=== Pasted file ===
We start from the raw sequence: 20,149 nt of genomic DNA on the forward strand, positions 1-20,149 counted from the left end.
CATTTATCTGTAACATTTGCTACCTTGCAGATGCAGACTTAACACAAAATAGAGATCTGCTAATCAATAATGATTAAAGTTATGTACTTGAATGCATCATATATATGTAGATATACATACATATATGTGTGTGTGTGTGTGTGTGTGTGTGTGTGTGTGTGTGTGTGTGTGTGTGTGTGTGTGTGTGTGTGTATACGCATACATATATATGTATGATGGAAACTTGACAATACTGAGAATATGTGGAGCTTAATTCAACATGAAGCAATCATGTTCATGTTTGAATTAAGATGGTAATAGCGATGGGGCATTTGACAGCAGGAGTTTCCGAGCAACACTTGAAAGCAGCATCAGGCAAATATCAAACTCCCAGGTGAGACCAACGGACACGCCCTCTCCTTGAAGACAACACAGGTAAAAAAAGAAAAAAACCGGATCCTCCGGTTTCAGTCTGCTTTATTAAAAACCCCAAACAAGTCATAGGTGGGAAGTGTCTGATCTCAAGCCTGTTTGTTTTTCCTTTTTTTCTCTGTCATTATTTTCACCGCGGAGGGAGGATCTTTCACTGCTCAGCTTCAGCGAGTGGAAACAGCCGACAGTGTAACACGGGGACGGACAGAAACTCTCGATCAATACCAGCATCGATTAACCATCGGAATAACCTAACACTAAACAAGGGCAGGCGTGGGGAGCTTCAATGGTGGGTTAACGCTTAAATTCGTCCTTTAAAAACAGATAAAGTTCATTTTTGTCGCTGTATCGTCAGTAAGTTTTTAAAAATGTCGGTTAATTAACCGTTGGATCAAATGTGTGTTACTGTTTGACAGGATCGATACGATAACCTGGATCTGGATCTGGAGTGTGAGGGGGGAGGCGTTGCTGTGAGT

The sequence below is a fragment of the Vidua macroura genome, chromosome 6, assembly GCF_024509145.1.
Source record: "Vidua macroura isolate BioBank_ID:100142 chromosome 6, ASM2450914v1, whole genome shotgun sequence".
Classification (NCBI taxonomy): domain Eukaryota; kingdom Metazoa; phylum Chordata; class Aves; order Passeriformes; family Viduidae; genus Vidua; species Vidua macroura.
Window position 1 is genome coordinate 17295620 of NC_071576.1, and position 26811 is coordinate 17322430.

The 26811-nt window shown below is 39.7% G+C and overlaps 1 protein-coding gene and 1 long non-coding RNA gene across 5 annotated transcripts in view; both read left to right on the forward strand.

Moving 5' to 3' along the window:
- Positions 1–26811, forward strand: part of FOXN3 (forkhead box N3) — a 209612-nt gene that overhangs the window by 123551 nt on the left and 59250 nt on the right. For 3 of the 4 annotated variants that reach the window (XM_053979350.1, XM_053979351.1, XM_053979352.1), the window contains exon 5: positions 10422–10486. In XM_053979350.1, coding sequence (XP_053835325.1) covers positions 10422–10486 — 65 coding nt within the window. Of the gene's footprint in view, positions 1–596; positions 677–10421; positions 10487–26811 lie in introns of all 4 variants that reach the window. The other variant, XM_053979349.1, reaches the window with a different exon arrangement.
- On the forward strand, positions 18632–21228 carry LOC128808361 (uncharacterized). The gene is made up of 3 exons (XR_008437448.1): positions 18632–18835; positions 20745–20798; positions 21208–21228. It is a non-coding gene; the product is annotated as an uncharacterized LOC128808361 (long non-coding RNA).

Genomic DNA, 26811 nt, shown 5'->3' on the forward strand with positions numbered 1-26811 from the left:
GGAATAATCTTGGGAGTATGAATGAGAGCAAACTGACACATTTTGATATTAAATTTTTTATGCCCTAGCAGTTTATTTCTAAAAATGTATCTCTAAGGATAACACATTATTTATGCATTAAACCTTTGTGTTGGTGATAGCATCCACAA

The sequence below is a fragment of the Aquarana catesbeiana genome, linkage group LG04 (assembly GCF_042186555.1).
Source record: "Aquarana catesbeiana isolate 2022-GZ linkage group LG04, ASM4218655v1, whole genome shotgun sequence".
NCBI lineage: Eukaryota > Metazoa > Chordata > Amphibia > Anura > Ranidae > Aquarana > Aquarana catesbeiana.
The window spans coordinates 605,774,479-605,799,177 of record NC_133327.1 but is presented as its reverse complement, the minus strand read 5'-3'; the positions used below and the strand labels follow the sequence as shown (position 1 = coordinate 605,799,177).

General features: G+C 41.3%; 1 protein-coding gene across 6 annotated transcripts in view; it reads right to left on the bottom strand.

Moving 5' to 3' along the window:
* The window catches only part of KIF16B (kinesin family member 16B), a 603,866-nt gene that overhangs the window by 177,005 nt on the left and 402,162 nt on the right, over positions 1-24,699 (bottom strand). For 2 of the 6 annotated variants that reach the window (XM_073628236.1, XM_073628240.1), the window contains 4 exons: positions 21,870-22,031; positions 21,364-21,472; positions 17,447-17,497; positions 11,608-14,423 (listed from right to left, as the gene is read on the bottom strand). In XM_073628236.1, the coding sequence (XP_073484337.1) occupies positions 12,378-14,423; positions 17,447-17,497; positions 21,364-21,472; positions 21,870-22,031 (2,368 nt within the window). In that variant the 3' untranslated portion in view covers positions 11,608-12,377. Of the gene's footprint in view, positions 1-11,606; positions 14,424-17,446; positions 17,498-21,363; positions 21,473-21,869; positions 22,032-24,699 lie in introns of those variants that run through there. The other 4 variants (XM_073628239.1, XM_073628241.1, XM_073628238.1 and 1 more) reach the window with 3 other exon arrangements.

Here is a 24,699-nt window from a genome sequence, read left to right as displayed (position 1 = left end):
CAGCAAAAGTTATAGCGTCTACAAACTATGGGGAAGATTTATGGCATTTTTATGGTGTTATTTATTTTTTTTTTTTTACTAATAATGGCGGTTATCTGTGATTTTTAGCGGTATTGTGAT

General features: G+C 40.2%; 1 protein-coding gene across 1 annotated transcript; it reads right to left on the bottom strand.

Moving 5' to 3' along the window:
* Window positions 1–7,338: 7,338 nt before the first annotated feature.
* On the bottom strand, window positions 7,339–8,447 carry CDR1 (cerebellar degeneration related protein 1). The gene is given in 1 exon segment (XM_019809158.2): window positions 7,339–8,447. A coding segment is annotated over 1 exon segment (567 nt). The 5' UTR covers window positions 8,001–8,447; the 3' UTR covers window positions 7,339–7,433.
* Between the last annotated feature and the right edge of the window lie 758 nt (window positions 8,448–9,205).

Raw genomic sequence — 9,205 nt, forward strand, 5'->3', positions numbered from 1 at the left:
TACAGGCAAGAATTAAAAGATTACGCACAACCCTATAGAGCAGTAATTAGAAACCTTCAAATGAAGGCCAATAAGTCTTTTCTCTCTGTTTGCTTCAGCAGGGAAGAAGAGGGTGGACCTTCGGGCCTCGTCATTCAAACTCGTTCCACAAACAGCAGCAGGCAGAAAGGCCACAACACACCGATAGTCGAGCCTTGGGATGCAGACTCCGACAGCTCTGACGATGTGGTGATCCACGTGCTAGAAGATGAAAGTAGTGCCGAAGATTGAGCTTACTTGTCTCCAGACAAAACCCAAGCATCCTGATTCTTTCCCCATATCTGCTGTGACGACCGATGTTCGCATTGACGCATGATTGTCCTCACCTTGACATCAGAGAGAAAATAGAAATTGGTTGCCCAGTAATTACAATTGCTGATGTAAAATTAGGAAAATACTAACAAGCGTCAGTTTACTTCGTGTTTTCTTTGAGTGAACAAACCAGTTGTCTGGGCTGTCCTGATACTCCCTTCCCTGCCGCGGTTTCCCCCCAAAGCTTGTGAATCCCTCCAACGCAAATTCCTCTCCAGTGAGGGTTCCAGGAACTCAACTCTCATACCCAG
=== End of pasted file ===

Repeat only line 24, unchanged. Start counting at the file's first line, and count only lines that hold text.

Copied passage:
* Window positions 1–7,338: 7,338 nt before the first annotated feature.